Law Schools and the Changing Environment of the Legal Profession
As part of "Conversations with History" series Prof. Harry Kreisler of UC Berkley’s Institute of International Studies interviews Prof. Daniel B. Rodriguez, Dean of Northwestern Law School, former president of Association of American Law Schools (AALS), and fellow Harvard Law School alum (as well as classmate of U.S. Supreme Court Justice Elena Kagan).
In addition to talking about Dean Rodriguez's background and how he became a lawyer, in "Law Schools and the Changing Environment of the Legal Profession" they discuss topics like:
- Importance of mentoring
- His law school education and interest in public law
- How and why legal education's attitude has changed toward the teaching of public law, federalism, and state and local law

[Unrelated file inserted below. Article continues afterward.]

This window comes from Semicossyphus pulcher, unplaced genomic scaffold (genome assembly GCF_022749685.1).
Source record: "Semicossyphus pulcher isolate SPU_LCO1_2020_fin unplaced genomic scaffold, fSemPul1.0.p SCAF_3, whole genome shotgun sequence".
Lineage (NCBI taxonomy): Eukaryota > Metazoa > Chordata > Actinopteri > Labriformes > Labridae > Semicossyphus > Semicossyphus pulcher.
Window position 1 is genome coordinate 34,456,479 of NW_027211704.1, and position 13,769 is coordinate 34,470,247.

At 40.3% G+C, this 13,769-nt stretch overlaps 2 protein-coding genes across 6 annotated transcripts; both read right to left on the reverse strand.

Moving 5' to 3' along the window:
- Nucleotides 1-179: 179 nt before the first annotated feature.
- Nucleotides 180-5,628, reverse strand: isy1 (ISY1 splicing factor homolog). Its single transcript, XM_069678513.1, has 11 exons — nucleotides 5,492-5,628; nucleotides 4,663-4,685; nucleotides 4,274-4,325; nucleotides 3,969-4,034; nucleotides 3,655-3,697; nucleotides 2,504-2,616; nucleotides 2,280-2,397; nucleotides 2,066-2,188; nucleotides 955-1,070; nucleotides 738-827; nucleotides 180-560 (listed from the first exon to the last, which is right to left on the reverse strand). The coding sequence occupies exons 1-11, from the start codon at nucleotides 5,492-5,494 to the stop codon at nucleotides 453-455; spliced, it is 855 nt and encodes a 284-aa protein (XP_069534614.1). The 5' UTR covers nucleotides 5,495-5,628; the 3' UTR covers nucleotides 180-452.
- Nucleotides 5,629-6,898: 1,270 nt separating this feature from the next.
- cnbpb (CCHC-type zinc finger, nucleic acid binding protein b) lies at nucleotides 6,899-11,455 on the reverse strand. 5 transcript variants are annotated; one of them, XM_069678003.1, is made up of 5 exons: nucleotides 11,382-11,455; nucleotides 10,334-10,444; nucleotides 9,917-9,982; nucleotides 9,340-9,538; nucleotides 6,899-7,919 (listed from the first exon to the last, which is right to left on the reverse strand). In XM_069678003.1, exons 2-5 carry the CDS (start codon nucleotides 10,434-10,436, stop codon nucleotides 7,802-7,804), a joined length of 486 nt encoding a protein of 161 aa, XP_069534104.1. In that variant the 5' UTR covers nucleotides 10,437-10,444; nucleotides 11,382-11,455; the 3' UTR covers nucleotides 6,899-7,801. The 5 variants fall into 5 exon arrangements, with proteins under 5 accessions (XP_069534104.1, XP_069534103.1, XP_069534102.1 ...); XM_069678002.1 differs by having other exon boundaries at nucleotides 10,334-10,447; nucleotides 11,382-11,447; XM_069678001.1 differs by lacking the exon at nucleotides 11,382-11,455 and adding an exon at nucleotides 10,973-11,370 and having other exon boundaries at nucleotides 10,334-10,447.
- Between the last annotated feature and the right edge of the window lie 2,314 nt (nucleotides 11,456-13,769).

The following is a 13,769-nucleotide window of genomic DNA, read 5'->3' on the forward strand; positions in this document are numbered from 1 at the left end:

- Necessary skills and temperament for attorneys, and how that's also changed over time (including intellectual rigor and humility)
- The changing status of the legal profession from a noble profession / guild to big business, and how that affects law school education
- The skills and temperament necessary to be a law professor or dean of a law school
- Challenges of experiential learning, practical skill development, and other innovations in the law school experience
- The high cost of law school education and how it impacts career choices of new law school graduates
- The vision of law school education moving forward
- The entrenched hierarchy in law firms that prevents new lawyers from advancing, and the changing structure and business model of American law firms
A head's up for lawyers interested in becoming tenure-track law professors -- you need another advanced degree on your resume.